Unlike most colleges and universities offering specific reopenings, Harvey Mudd is taking a more guarded strategy, allowing its campus to reopen gradually.
“Some campuses are just giving a date and saying everyone is coming back. We’re just telling our staff, we’re coming back. Students are going to be here in the fall,” Gonzalez says. “Each area vice president is determining when they’re going to phase in their staff. Because of safety issues, some areas might have to take turns being remote. At some point, we’re going to be in person, but there might be some flexibility in terms of, one day remote and four days on campus.”
More from UB: State-by-state, colleges mandating vaccination
More from UB: Eyes on the Fall Part 1/Cedar Crest College
While the majority of students arriving on campus are expected to be vaccinated, the college has plans for those who aren’t.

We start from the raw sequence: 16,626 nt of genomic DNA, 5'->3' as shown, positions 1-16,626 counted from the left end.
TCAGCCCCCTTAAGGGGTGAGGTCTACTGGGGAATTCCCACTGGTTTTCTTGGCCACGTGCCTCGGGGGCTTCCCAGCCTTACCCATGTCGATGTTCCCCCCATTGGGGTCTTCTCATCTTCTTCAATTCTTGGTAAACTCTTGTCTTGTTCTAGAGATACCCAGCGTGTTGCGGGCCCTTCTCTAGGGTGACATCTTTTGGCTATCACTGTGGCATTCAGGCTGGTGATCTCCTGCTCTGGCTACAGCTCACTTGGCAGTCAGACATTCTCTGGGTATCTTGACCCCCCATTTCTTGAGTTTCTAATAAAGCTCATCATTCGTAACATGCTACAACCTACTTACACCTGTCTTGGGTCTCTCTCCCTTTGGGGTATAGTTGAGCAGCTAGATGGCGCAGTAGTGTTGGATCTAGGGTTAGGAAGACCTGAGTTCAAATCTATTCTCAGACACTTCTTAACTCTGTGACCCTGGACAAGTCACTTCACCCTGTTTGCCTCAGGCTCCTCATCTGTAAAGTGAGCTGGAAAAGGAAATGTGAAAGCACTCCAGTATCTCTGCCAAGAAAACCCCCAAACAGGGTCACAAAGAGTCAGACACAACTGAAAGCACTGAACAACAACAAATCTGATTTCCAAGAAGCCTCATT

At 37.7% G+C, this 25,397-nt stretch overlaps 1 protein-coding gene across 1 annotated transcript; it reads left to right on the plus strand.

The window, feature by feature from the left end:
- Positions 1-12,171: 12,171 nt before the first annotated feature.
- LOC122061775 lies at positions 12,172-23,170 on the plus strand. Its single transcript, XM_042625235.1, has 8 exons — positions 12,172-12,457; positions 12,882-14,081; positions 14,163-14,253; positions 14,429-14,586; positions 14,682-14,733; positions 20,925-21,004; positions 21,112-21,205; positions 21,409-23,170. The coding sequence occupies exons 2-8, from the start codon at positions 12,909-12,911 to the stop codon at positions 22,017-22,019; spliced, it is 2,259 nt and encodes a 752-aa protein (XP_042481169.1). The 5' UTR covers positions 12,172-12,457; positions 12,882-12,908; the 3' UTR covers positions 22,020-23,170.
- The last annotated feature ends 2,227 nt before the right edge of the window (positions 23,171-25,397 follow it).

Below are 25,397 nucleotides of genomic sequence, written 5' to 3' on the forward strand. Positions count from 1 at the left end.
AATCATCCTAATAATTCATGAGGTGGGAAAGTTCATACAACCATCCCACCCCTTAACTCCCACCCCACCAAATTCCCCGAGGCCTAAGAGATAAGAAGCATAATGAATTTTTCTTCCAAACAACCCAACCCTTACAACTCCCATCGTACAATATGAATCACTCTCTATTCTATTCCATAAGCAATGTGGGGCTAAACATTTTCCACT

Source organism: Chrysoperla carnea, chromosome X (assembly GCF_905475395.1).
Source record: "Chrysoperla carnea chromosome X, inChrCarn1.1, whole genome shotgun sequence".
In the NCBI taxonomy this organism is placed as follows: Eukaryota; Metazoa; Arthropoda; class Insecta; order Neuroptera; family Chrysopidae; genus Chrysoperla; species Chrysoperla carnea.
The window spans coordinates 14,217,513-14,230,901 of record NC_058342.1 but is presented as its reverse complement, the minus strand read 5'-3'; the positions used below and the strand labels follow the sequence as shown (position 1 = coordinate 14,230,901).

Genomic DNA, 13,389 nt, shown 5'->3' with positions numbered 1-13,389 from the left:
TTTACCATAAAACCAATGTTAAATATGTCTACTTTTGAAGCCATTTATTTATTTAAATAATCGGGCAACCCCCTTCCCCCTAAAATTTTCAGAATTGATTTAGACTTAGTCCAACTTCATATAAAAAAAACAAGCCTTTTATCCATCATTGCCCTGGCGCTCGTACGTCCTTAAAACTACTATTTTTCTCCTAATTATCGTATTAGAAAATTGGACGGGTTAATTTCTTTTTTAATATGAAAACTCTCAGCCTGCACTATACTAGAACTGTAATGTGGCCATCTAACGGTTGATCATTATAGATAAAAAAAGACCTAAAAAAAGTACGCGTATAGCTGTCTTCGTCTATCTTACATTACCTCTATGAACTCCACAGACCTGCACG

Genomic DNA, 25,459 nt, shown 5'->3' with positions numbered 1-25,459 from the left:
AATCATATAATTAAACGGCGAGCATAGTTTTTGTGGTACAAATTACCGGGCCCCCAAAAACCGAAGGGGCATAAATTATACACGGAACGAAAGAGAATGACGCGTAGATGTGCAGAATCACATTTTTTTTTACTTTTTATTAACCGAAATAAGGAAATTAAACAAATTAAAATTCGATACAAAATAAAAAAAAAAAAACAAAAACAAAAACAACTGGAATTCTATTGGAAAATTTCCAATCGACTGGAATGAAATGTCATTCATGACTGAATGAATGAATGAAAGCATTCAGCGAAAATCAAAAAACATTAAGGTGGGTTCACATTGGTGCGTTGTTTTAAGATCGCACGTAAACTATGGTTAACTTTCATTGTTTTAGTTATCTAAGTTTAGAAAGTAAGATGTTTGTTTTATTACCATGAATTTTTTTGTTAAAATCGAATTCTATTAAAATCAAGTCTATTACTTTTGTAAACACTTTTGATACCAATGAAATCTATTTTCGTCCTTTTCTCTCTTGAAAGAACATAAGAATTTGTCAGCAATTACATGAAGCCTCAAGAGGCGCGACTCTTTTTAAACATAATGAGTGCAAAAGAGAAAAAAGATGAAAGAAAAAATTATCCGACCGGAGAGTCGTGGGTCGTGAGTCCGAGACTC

“We will be testing students twice a week for those who are not vaccinated. That also includes faculty staff who are not vaccinated,” she says. “We’re following LA County guidelines and CDC guidelines. One of the things L.A. County notes, if you’ve been vaccinated and you come into contact with someone who has COVID-19, you don’t have to quarantine. So, we’re adhering to that. But those who have not been vaccinated would have to quarantine.”
Classrooms: 3 feet or 6 feet?
Gonzalez says there might be other restrictions, but much will depend on vaccinations and that county guidance.